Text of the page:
An Income-Based Repayment System That Works for Students
Published in The Hill on May 7, 2013
We are again approaching the July 1 deadline to deal with student loan interest rates. While some argue for extending the low 3.4 percent rates, others are wary of the $6 billion annual price tag and would prefer a more long-term, fiscally-sustainable solution. To meet this challenge, Congress should consider a bill I recently introduced—the ExCEL Act—which can bridge the divide over this issue, all while saving money and improving the system for students.
It’s disconcerting that over 13 percent of borrowers default on their federal student loans within three years of entering repayment. While many focus on high levels of borrowing and the interest rate students pay—no doubt important issues—what is often overlooked is that a significant fraction of federal loan defaults occur on manageable amounts of debt.
The fact is our repayment system has been patched so many times over the years with well-intentioned ideas that it has become unnecessarily complex and the source of many needless defaults. Many borrowers are not even aware of the various options available to them.
Fortunately, there is a better way.
Decades ago, conservative economist Milton Friedman and liberal economist James Tobin independently concluded that repaying student loans through fixed payments doesn't make sense. Why? Graduates tend to earn less when they first leave school and more over time. Therefore, payment amounts should be an affordable percentage of a borrower's income with protections for those who struggle with low income.
Structured properly, this bipartisan idea—commonly referred to as income-based repayment (IBR)—can accomplish the goals of the array of options in our current system without the complexity that causes so many students to fall through the cracks. We do have an IBR option now, but unfortunately, it does not live up to its potential.
Currently, IBR is not standard and is administratively difficult for students to manage. Payments are based on the borrower’s previous year’s tax return, and when income changes throughout the year—including unemployment—it is the obligation of the borrower to file the necessary paperwork to change the payment amount.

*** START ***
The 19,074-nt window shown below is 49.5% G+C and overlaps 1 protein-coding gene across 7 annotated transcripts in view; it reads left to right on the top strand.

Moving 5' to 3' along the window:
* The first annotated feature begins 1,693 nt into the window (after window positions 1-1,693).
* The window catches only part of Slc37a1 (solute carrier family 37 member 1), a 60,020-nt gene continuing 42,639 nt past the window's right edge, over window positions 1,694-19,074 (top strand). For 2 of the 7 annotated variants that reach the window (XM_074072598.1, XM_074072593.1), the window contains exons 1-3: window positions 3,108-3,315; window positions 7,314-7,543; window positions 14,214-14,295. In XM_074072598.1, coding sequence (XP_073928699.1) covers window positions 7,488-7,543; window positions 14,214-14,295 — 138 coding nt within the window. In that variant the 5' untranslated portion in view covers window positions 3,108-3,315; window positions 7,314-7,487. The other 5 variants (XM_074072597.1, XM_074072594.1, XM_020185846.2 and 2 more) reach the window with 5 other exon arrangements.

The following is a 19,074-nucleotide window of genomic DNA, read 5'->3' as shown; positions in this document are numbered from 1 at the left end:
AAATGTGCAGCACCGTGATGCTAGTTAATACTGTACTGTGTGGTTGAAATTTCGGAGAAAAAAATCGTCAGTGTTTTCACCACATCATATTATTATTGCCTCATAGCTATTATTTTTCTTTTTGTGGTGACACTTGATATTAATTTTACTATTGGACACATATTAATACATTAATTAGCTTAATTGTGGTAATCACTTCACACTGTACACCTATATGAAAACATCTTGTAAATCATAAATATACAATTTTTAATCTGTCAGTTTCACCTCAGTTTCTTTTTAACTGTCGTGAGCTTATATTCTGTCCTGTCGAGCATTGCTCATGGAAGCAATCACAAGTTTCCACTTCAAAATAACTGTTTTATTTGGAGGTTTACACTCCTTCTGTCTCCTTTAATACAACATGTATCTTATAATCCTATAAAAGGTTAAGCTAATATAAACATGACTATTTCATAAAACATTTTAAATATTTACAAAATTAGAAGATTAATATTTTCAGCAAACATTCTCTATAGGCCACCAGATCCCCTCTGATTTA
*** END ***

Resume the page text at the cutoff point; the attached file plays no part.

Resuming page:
Building on successful reforms in the United Kingdom, Australia, and New Zealand, my bill makes IBR the universal repayment method for federal student loans and streamlines it by allowing borrowers to repay through the employer-withholding system. This makes payment amounts automatically responsive to changes in income without the paperwork burden.
These reforms make sense and they’re proven to work: In the U.K., for instance, 98 percent of borrowers are meeting their obligations.
We must also have a system that’s fiscally sustainable, and right now that’s not the case. Currently, IBR offers borrowers forgiveness after 20 years. As researchers at the New America Foundation have shown, this can be a windfall for many students, particularly high-debt graduate students who borrowed without limit under the federal loan program. We cannot have a system where taxpayers absorb ever-higher levels of unpaid debt.
Under the ExCEL Act, low-income graduates would have strong protections against unchecked interest growth—such as a cap on the total amount of interest any borrower can accrue on a loan—but all borrowers would have a responsibility to repay what they borrow. For similar reasons, my bill would discontinue the Public Service Loan Forgiveness program, which provides unlimited forgiveness to anyone who works for ten years in the public sector—a benefit which is neither fair nor fiscally sustainable.
These reforms go hand-in-hand with our interest rate dilemma. I propose tying student loan interest rates to market rates, similar to the proposals put forth by Senators Coburn, Burr, and Alexander, the Obama administration, CBO, and the New America Foundation. Skeptics argue that we should continue the current subsidized interest rate or cap how high market rates can rise. In response, the Obama administration and others have rightly argued that IBR ensures that struggling borrowers would never face unmanageable levels of debt in repayment. Therefore, protections are targeted more directly to those who most need them.
My bill discontinues the in-school interest subsidy for the same reason, freeing up taxpayer dollars for other priorities such as Pell Grants, which have more evidence of success than interest subsidies, or deficit reduction.
The concept of income-based repayment has had wide-ranging support and has been advocated by presidents from Reagan to Clinton to Obama. The reforms in the ExCEL Act are right for students and taxpayers and can end the perennial debate over interest rate subsidies once and for all.